Currently, I would consider my single-use plastic habits to be average for an American. I recycle whenever possible, but I haven’t taken extraordinary steps to cut down on my use of plastic cups, plastic straws, and single-use water bottles.
It’s not because I don’t care about the ocean. I love the ocean, and I am 100 percent in support of protecting it. I haven’t previously cut down on my consumption of single-use plastic for three main reasons:
1. I haven’t educated myself enough on the topic.
2. I haven’t actively sought out opportunities to live a more sustainable lifestyle.
3. In most cases, I’ve chosen convenience over conservation.
Just me being honest. I know I have a lot of room for improvement, and I WANT to improve. I was excited to try Okeanos Made From Stone products because it’s an opportunity for me to create more sustainable habits for myself and show others why it’s important to do the same.
My thoughts on the Okeanos Made From Stone products
Before learning about Made From Stone, I had never really thought about using stone as a replacement for plastic in everyday products. It was a new experience for me!
I tested two different products – a bottle to drink out of and several straws.
The first thing I noticed about the bottle was its design. I like how it has indentations so I can get a firmer grip on it. It’s also very lightweight.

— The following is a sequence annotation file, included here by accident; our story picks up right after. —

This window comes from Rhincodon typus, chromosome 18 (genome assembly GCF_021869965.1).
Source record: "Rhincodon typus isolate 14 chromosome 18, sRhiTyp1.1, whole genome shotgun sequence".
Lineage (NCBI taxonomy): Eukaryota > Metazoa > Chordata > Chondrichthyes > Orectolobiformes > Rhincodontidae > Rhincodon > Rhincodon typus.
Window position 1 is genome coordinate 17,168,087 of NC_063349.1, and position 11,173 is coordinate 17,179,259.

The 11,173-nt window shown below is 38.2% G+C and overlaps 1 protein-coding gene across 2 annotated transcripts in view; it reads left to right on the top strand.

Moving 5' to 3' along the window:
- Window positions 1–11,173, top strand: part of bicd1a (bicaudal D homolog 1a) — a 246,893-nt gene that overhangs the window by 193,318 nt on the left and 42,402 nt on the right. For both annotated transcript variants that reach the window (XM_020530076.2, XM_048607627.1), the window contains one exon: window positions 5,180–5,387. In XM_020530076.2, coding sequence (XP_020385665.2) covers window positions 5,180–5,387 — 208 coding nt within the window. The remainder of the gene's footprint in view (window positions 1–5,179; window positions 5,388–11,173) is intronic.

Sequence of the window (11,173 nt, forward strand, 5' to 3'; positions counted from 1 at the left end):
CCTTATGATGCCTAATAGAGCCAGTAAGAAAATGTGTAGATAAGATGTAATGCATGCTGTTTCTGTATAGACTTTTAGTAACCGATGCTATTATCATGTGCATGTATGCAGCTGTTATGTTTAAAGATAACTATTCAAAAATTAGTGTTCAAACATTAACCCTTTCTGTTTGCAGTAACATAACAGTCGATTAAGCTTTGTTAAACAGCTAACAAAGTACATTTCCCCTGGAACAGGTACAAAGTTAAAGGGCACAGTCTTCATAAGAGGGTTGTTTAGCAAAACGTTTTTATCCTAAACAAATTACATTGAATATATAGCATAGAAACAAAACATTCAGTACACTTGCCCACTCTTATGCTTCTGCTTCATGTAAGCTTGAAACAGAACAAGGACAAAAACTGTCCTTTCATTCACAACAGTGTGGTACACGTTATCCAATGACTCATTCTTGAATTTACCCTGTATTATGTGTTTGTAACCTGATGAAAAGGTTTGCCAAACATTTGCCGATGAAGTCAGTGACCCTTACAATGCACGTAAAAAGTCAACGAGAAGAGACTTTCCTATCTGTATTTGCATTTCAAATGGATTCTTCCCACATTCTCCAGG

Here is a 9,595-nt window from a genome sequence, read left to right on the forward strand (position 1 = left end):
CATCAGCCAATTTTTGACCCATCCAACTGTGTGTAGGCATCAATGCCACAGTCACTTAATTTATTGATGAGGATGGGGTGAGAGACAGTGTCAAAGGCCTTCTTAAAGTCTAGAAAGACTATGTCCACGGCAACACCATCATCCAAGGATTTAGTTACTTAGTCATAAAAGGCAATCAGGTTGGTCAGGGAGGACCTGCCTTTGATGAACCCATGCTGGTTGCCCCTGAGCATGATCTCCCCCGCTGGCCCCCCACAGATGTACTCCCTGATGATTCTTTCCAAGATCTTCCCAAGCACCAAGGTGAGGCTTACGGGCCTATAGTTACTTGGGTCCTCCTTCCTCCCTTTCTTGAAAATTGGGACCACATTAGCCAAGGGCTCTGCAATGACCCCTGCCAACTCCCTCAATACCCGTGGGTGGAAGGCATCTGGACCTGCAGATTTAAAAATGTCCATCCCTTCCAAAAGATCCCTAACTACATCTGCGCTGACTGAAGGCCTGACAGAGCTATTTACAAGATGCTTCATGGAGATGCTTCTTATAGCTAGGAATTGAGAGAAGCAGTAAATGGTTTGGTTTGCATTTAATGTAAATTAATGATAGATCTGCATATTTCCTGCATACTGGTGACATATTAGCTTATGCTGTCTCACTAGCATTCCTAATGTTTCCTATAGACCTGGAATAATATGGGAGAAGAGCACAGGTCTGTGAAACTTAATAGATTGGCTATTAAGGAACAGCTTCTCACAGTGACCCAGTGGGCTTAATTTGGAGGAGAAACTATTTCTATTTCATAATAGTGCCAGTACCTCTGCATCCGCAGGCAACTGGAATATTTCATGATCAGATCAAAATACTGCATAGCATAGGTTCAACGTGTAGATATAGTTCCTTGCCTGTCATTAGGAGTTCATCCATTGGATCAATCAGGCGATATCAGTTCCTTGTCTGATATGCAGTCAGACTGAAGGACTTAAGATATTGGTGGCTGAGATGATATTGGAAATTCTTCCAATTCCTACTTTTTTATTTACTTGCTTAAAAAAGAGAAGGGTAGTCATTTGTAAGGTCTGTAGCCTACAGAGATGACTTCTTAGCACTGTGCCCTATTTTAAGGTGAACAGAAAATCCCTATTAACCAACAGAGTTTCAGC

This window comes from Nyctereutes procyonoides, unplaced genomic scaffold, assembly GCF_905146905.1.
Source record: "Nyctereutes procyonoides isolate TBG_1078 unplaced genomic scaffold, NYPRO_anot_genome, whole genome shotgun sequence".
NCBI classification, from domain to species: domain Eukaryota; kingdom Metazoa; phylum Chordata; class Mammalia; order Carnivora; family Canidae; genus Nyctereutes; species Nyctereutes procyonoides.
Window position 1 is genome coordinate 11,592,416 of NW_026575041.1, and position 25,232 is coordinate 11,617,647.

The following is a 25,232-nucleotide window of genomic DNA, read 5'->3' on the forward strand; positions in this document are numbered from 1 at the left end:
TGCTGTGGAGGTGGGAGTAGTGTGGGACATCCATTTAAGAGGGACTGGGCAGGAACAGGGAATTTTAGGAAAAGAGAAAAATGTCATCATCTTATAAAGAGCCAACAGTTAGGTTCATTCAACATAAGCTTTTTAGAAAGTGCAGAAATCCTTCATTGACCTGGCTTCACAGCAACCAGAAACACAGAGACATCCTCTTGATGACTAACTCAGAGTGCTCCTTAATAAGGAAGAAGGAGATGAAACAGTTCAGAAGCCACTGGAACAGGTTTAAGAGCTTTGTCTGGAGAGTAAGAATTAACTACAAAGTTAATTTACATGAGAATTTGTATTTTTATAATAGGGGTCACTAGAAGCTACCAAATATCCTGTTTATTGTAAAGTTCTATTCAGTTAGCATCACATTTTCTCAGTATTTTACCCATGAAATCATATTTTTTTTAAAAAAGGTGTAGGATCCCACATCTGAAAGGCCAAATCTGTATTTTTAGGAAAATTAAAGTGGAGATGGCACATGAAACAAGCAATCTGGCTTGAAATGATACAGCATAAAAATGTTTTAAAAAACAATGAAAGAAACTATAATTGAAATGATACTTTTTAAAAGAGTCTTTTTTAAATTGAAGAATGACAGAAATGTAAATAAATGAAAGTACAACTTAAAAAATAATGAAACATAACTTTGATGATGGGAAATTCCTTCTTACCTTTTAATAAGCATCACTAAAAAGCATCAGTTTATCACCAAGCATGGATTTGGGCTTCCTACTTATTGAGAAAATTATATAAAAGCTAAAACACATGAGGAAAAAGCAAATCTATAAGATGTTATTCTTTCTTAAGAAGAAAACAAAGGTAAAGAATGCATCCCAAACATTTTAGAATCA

The surface of the bottle reminded me a lot of an eggshell, but thicker and sturdier. It must be because of the calcium carbonate content in the bottle! When I drank water out of the bottle, I couldn’t notice any difference in the taste.
I tested the bottle for a few weeks. I will say that I was not gentle with it. I left it in my car in the sweltering Miami summer heat, I dropped it, and I accidentally set things on top of it. (Oops!)
From my experiences, I can attest that the bottle does not break easily. The surface does get scratched if you aren’t careful, and the material does bend. But once you bend it, you can snap it right back into place. I never felt like the surface of the bottle was going to split or break.